Between the years of 2010 and 2015, the New York police issued over 1.8 million summonses for minor offenses such as public urination, graffiti, drinking alcohol, possession of marijuana, or disorderly conduct. A dog bite attorney stipulates the citations were issued under the 1980s-era theory, named the Broken Windows policy, which stipulates that if low-level offenses are sanctioned, more serious crimes can be prevented. But instead of improving the quality of life, as promised by the theory’s developer, George Kelling, the Broken Windows policy has become over-aggressive and managed to create even more problems.
The implementation of the policy took a dangerous turn during the last years. The relationship between law enforcement and minorities has fractured, and the trust level in the police department has very much decreased.
Today, authorities are in the position to re-strategize their approach regarding the Broken Windows policy, but the truth is that there is no quick fix in recreating a confidence-based relationship between a violent perceived police institution and some already traumatized communities.
The Wrong Use of the Broken Windows Policy
Kelling himself declared that the Broken Windows policy is misused and misapplied. When he introduced the theory in 1982, he based its arguments on the findings that foot patrols in the city of Newark were improving the relationship between law enforcement and black residents, thus reducing their fear of crimes and assaults.
Nowadays, people are more afraid of the police interference in their communities, as each minor offense is regarded as a big aggression, that needs to be punished. Tragedy cases have not helped the issue. In 2014, the police’ chokehold killed Eric Garner in an attempt to summon him because he was selling loose cigarettes.
George Kelling still believes that the Broken Windows theory is not broken, it just needs to be correctly implemented. He claims that the theory shouldn’t be taken as a strategy by default, but as a tactic in a broader community policy. The problem that led to the current situation is the lack of training and guidelines that should have been enforced before giving officers the free will in exercising their powers.
The Run for Many Small Arrests to the Expense of Catching Real Criminals
The fact is that the monitoring and admonition of all small offenses have diminished the interest of the population in collaborating with the police for the investigation of more serious crimes. And, truly, the system has contributed to the degradation of the relationship between the law enforcement and the communities.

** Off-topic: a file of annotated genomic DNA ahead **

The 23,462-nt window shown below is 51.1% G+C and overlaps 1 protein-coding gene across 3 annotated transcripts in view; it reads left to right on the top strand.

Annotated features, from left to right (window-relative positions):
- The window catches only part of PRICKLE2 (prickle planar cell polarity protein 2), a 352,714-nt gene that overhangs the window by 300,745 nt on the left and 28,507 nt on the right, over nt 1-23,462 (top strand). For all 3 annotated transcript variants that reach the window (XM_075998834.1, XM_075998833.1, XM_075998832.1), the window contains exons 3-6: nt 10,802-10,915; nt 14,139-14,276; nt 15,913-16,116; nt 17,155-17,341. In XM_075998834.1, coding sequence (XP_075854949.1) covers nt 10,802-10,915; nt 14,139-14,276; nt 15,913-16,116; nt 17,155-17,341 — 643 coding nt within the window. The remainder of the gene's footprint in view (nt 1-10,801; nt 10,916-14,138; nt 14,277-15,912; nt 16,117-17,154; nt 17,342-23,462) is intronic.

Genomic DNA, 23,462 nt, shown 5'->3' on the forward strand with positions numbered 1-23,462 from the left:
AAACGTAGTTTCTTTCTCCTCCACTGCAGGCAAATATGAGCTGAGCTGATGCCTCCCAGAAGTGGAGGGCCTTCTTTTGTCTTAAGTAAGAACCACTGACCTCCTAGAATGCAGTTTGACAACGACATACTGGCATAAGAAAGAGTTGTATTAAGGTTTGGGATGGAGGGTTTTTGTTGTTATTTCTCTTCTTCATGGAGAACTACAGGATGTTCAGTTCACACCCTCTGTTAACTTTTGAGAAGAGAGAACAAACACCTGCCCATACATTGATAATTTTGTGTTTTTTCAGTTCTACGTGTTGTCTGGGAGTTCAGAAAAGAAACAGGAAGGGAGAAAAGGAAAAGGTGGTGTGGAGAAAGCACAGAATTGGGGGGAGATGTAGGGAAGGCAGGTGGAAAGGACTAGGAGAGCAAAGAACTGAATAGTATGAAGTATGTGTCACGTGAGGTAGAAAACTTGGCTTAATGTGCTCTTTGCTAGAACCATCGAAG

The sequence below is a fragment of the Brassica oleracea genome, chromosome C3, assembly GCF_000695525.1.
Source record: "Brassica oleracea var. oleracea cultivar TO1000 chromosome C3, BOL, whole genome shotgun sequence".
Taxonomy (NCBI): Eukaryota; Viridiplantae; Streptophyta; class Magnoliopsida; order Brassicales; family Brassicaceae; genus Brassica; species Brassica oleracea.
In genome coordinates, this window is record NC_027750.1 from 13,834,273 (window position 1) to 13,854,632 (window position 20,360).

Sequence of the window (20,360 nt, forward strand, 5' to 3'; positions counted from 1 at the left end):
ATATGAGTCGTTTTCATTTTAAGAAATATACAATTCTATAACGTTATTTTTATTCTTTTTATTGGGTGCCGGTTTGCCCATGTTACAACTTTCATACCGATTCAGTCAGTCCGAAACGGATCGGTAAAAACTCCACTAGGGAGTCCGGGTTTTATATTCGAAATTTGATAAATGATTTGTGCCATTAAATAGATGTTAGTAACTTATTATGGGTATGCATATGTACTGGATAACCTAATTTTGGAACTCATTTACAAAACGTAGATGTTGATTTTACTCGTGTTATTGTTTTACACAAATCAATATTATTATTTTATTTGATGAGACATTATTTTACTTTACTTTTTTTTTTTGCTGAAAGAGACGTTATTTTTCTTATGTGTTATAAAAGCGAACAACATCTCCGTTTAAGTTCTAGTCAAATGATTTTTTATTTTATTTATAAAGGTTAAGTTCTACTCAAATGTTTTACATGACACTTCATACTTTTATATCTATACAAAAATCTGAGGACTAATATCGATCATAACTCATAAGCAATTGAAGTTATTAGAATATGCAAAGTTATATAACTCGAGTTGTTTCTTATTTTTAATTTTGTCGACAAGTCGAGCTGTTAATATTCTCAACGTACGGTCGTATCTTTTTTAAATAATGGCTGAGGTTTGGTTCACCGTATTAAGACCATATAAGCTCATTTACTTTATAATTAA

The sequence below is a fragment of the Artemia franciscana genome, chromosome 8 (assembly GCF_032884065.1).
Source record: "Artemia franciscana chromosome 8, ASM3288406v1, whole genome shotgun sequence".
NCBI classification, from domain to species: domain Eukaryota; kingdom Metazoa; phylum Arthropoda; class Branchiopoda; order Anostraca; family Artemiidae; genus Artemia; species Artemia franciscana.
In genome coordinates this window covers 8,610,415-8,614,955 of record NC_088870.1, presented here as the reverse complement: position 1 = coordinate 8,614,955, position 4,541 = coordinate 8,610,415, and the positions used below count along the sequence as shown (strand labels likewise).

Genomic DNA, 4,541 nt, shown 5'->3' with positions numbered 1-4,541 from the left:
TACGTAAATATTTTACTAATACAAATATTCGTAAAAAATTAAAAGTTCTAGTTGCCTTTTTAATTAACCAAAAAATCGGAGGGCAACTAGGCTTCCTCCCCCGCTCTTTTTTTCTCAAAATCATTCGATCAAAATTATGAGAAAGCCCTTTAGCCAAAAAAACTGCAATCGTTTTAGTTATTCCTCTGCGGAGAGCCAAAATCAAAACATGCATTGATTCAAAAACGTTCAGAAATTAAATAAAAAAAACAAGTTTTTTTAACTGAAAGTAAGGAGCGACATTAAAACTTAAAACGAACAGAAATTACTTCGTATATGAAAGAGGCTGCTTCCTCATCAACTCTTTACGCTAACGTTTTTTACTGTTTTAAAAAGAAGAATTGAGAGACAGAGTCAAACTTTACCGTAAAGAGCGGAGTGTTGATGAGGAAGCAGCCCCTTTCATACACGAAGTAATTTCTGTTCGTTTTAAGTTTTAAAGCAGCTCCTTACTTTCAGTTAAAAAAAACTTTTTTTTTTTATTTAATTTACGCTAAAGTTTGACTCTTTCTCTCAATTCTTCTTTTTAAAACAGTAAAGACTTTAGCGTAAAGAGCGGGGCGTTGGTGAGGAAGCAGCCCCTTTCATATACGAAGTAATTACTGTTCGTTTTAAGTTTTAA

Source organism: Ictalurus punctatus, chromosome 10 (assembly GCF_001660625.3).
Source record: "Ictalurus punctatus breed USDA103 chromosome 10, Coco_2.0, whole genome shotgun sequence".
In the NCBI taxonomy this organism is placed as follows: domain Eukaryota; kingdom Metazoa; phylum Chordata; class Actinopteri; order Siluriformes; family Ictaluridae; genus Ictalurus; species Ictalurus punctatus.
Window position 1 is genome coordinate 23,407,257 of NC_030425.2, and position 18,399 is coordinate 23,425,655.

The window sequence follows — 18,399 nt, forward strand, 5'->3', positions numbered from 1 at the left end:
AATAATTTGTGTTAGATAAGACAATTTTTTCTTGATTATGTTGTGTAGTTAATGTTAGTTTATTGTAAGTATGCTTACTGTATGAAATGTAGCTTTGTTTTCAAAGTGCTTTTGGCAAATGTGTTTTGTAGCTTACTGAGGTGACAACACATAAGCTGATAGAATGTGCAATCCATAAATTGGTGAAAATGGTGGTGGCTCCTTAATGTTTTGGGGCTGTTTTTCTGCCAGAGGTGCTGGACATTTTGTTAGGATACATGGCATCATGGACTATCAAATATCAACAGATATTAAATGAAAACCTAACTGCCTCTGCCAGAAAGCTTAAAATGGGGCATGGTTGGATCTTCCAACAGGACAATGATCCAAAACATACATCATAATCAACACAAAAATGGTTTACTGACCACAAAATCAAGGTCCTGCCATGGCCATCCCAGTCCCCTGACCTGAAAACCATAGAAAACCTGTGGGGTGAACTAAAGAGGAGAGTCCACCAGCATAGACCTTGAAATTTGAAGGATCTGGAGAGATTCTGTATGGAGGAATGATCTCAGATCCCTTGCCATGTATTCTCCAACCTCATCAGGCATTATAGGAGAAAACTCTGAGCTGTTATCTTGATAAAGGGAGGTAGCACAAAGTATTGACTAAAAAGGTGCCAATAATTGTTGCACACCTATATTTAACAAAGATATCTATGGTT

Police officers are rewarded with career incentives for the number of summons and arrests they make, rather than for the solving of fewer, but more complex cases. The run for the numbers made older adults receive many citations, even though they are not considered able to commit serious crimes.
Why? Older people are easy targets. Also, more fines and more payments for courts are extremely valuable for the local government’s budgets.
However, there are still people believing that community policing helps improve the general impression of locals towards the safety of the place. The bigger the number of arrests, the stronger the feeling of safety.
The perception is, however, a tricky one. A feeling of safety doesn’t necessarily represent the reality. There is no proven data that the implementation of the Broken Windows policy helped reduce the number of crimes. On the contrary, sociologists demonstrated that there isn’t a strong cause-effect relationship. In other words, there is no proof that condemning these small misdemeanors helps decline the felony crimes rate.
Also, there are other factors that show that the current implementation of the Broken Windows policy degenerates the wellbeing and safety of the communities. Aggressive enforcement of the law in non-offensive crimes has side effects that are turning into local wars. Such cases include police shootings, civil protest, violent confrontations, which lead to nothing but chaos and fear.
Also, incarcerating people with low-level misdemeanors, together with serious criminals, actually makes them more likely to commit bigger infractions.
What Comes Next?
The population of the US has already begun taking action against police abuse. The “Black Lives Matter” movement is the most vocal in asking for an end to the criminalization of minor offenses.
The need for a properly formulated law is bigger than ever. Whether the Broken Windows theory remains active or not, the police should embrace a more widespread notion about community policing and refrain from targeting the population they must serve and protect.